The admission fees for the Annual Elephant Roundup go towards the upkeep of the elephants.

Surin is in the process of creating Elephant World. This consists of an Elephant Museum in the city, a baby elephant training centre and an elephant conservation area in a forest drained by two rivers.


Elephant Museum, Surin city

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Surin Annual Elephant Roundup

The Surin Annual Elephant Roundup in 2012 is the 52nd anniversary of an event that started in 1960. The roundup is usually over a long weekend in November. This year it was held from 16 – 18 November 2012 and consists of two parts.

  • the Elephant Buffet on Friday 16 November

  • The Elephant Display at the Surin Provincial Stadium over Saturday and Sunday 17 – 18 November. The show on Saturday is repeated on Sunday

Surin Elephant Buffet

This event is the prelude to the roundup. The elephants assemble in Surin city and make a colourful procession to the Chao Phraya Surin Phakdi Monument to pay their respects to the founder and first Governor of Surin.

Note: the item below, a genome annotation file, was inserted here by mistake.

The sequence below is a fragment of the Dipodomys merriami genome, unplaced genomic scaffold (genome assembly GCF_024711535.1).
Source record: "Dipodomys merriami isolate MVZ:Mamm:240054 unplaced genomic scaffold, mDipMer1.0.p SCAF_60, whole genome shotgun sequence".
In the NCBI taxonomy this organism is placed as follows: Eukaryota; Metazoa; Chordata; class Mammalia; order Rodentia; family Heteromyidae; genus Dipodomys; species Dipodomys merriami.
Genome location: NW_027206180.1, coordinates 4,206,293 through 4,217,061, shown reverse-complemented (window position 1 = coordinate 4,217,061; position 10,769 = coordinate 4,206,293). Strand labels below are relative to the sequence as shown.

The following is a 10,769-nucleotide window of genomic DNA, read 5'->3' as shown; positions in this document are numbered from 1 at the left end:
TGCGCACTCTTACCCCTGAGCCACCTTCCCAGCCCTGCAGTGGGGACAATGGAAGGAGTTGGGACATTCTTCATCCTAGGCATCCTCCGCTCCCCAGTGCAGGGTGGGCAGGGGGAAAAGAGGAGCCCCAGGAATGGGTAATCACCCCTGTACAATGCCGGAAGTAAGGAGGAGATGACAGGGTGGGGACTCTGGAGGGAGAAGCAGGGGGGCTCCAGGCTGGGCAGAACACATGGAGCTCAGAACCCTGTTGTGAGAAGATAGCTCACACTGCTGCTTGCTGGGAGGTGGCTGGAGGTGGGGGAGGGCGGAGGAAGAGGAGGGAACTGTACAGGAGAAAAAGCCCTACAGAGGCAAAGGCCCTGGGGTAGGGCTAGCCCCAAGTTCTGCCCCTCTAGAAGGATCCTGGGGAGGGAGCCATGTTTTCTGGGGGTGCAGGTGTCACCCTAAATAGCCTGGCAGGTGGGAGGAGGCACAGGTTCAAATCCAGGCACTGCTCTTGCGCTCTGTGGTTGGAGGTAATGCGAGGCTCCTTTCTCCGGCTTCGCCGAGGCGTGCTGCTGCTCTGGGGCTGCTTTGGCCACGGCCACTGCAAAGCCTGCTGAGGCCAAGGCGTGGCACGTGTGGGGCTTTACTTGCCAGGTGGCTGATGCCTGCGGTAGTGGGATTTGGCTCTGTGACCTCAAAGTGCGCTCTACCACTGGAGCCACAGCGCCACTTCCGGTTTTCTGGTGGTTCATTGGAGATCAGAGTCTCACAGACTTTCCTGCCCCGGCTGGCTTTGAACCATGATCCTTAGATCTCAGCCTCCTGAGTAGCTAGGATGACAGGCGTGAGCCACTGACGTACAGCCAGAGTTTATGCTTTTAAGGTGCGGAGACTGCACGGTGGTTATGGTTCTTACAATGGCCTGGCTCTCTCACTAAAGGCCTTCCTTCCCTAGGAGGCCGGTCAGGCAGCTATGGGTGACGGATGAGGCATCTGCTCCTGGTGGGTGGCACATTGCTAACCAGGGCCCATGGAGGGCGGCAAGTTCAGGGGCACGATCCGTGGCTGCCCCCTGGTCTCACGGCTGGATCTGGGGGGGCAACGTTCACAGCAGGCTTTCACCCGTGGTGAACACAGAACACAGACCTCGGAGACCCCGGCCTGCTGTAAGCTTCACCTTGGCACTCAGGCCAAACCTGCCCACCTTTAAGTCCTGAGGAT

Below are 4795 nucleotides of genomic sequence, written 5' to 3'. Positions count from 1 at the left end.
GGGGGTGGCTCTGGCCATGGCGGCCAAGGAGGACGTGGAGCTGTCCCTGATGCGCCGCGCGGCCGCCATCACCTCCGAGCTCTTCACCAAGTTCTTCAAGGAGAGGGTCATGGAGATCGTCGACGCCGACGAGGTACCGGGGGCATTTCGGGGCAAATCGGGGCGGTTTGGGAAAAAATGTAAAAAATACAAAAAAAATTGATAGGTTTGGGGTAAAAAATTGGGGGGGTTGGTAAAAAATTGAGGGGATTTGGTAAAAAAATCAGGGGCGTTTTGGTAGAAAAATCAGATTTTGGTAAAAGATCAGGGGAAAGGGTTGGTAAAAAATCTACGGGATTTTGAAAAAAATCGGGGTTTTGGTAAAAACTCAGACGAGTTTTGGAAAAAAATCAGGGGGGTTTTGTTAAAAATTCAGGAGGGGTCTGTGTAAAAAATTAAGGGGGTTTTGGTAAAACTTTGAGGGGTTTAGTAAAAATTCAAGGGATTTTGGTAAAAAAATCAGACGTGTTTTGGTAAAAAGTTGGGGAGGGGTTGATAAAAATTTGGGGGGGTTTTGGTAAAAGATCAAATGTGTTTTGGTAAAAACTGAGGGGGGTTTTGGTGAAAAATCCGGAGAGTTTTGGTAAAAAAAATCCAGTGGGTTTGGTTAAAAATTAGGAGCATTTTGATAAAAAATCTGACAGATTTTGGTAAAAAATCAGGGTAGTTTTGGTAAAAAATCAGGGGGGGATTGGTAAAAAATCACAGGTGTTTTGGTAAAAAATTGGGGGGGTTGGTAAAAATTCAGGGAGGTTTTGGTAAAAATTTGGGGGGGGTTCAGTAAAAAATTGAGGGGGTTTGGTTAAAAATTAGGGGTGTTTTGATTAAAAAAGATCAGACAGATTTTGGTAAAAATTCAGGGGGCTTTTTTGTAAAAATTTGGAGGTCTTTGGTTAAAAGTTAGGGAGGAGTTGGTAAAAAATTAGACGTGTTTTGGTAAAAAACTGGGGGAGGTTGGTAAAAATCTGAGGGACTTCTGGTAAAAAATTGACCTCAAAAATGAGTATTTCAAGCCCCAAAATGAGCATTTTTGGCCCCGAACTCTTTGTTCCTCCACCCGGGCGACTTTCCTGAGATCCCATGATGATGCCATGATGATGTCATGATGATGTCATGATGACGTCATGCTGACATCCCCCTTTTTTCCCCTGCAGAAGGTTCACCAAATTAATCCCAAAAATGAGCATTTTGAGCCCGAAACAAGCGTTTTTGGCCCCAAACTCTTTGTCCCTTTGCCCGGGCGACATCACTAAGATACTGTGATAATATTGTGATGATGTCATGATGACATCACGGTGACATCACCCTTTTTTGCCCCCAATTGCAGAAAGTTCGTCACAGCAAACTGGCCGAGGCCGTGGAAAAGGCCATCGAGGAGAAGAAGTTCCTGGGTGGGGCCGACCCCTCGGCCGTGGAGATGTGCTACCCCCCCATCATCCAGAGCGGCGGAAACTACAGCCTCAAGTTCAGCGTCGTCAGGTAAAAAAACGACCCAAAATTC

The buffet tables loaded with all kinds of fruits stretch for the entire length of the road for more than 600 m! Here’s a sample of the spread.


Jumbo breakfast

Crowds line the road leading to the monument waiting expectantly for the elephant procession to start.




Colourful cultural dances are held around the monument to keep the people entertained.



Here they come, the school bands, school children in traditional dress, beautiful floats adorned with flowers and carved fruits.








That’s a cute little fella. Don’t expect the discipline of a military parade. The elephants break off along the way to feed on fruits offered or have their photos taken.





Now it’s time for the main course, the jumbo breakfast.


Jumbo digging in to the delight of the kid in the bottom left corner of
the photo


Here’s a video of an elephant feasting at the buffet.